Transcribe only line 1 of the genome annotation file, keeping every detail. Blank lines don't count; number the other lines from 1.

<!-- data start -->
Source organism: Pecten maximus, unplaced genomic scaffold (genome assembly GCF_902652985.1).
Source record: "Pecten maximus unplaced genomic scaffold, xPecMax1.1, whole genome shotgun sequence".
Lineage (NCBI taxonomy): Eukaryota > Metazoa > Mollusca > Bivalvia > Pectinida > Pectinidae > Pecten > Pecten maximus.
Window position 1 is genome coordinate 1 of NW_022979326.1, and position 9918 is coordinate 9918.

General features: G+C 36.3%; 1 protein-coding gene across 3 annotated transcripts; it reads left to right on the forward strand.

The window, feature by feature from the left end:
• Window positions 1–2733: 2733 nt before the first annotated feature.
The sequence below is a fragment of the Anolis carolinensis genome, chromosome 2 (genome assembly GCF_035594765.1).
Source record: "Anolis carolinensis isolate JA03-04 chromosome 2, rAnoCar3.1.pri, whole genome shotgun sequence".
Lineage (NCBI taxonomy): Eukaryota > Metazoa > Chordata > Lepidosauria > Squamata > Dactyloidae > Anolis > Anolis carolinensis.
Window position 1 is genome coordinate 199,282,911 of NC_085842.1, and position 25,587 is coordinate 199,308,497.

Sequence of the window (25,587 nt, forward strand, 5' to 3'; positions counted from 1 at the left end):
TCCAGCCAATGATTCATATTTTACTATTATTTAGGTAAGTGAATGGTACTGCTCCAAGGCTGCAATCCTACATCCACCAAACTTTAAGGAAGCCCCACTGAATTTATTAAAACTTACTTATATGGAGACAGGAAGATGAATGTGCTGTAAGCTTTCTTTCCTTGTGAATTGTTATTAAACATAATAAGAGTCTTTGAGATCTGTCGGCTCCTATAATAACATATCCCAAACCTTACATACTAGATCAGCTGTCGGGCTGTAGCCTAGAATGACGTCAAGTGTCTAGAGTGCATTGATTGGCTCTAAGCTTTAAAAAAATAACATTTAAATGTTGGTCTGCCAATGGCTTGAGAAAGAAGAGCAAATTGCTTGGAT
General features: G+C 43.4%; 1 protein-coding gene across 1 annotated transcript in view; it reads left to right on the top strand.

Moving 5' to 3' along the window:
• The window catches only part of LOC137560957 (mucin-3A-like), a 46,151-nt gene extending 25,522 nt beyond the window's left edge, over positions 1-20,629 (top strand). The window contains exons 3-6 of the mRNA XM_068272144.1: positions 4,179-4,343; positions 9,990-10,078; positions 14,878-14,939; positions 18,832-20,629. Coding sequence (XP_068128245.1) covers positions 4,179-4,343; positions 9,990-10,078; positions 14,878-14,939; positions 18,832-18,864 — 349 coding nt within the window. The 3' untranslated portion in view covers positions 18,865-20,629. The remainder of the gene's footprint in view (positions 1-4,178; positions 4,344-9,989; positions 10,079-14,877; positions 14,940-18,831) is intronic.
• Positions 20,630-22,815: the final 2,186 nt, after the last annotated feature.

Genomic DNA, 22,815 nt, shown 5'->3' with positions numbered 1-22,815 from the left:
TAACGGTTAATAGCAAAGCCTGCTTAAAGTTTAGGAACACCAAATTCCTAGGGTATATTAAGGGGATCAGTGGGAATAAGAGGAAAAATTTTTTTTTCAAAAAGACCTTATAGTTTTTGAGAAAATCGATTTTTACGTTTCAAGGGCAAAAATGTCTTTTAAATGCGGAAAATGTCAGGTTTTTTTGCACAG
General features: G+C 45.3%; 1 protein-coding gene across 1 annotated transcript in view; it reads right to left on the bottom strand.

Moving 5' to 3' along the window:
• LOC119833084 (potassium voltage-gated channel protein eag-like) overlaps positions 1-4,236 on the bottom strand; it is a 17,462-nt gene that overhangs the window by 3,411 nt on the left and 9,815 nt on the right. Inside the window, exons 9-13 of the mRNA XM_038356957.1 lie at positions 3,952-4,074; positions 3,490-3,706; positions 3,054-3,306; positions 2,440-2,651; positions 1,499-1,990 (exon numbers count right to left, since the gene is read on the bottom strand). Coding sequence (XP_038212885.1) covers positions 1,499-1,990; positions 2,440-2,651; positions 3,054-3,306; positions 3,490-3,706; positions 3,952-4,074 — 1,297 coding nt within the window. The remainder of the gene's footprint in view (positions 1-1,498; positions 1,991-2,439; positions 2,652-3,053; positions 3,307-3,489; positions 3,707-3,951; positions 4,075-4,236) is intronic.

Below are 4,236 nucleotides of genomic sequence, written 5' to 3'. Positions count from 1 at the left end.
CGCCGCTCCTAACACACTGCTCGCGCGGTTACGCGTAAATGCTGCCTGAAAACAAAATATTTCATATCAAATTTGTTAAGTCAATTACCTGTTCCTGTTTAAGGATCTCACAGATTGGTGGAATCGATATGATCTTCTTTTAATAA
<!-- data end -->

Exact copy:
Source organism: Pecten maximus, unplaced genomic scaffold (genome assembly GCF_902652985.1).